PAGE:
INJECTIVE ODULES AND THE INJECTIVE HULL OF A ODULE, November 27, 2009 ICHIEL KOSTERS Abstract. In the first section we will define injective modules and we will prove some theorems. In the second section,
More information4.4 Noetherian Rings
4.4 Noetherian Rings Recall that a ring A is Noetherian if it satisfies the following three equivalent conditions: (1) Every nonempty set of ideals of A has a maximal element (the maximal condition); (2)
More informationMath 120 HW 9 Solutions
Math 120 HW 9 Solutions June 8, 2018 Question 1 Write down a ring homomorphism (no proof required) f from R = Z[ 11] = {a + b 11 a, b Z} to S = Z/35Z. The main difficulty is to find an element x Z/35Z
More informationReid 5.2. Describe the irreducible components of V (J) for J = (y 2 x 4, x 2 2x 3 x 2 y + 2xy + y 2 y) in k[x, y, z]. Here k is algebraically closed.
Reid 5.2. Describe the irreducible components of V (J) for J = (y 2 x 4, x 2 2x 3 x 2 y + 2xy + y 2 y) in k[x, y, z]. Here k is algebraically closed. Answer: Note that the first generator factors as (y
More informationCommutative Algebra. B Totaro. Michaelmas Basics Rings & homomorphisms Modules Prime & maximal ideals...
Commutative Algebra B Totaro Michaelmas 2011 Contents 1 Basics 2 1.1 Rings & homomorphisms................... 2 1.2 Modules............................. 4 1.3 Prime & maximal ideals....................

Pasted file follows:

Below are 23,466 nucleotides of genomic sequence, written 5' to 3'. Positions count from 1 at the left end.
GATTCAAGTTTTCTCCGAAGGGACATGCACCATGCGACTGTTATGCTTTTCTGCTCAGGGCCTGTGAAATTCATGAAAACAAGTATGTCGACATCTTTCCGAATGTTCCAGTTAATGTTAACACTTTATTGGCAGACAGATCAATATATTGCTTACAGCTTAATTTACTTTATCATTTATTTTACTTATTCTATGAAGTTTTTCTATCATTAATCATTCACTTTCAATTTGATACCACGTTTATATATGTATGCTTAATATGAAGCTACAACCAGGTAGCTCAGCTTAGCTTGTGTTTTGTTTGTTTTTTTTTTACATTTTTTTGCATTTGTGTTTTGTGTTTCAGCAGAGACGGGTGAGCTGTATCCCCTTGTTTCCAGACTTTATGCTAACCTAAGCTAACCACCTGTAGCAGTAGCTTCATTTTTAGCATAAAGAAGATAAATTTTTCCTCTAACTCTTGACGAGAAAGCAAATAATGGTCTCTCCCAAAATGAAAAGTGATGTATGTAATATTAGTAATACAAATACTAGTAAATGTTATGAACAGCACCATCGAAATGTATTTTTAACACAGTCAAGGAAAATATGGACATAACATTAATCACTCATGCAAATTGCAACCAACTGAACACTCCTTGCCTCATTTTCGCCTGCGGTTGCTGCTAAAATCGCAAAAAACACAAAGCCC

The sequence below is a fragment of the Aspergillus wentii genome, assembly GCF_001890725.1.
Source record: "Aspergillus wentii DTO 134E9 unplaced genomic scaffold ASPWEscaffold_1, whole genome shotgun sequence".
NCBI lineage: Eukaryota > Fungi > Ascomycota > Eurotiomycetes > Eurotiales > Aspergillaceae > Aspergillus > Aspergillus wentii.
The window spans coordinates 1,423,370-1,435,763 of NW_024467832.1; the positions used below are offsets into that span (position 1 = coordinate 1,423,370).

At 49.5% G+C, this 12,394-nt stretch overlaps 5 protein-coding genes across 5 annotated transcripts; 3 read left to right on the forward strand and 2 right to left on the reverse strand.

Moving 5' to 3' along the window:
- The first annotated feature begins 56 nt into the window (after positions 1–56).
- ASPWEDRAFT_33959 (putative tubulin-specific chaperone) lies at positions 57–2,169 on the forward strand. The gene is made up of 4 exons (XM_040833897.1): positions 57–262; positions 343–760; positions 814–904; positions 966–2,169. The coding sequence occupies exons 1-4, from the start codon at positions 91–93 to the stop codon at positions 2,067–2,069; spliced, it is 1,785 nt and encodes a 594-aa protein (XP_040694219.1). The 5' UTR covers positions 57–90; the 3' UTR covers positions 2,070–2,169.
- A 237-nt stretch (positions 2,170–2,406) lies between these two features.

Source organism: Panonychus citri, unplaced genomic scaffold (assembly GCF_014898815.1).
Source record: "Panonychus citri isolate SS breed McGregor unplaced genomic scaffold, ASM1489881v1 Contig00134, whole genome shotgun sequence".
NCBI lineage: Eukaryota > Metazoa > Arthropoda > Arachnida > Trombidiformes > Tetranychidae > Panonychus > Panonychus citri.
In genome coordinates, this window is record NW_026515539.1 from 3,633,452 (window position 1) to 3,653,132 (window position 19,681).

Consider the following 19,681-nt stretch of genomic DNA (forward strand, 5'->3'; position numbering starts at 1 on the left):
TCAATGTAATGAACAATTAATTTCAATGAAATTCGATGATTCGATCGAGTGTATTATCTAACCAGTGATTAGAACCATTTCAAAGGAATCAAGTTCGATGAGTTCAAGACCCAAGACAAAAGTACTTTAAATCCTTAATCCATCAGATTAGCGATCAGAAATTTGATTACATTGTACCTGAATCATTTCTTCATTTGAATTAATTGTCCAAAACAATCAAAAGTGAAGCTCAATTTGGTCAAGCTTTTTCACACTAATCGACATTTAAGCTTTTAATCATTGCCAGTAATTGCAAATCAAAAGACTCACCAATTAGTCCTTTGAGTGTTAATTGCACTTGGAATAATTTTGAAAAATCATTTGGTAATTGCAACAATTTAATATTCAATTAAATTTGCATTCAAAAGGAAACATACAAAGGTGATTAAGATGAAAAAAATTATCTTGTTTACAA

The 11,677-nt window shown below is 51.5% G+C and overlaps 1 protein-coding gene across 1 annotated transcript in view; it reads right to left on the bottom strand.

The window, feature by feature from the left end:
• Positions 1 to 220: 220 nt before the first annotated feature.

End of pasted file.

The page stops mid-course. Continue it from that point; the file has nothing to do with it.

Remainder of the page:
More information1. Group Theory Permutations.
1.1. Permutations. 1. Group Theory Problem 1.1. Let G be a subgroup of S n of index 2. Show that G = A n. Problem 1.2. Find two elements of S 7 that have the same order but are not conjugate. Let π S 7
More informationNOTES FOR COMMUTATIVE ALGEBRA M5P55
NOTES FOR COMMUTATIVE ALGEBRA M5P55 AMBRUS PÁL 1. Rings and ideals Definition 1.1. A quintuple (A, +,, 0, 1) is a commutative ring with identity, if A is a set, equipped with two binary operations; addition
More informationA COURSE ON INTEGRAL DOMAINS
A COURSE ON INTEGRAL DOMAINS ALGEBRA II  SPRING 2004 Updated  March 3, 2004 1. The Fundamental Theorem of Arithmetic My son who is in the 4 th grade is learning about prime numbers and cancelling prime
More informationBENJAMIN LEVINE. 2. Principal Ideal Domains We will first investigate the properties of principal ideal domains and unique factorization domains.
FINITELY GENERATED MODULES OVER A PRINCIPAL IDEAL DOMAIN BENJAMIN LEVINE Abstract. We will explore classification theory concerning the structure theorem for finitely generated modules over a principal
More informationx 3 2x = (x 2) (x 2 2x + 1) + (x 2) x 2 2x + 1 = (x 4) (x + 2) + 9 (x + 2) = ( 1 9 x ) (9) + 0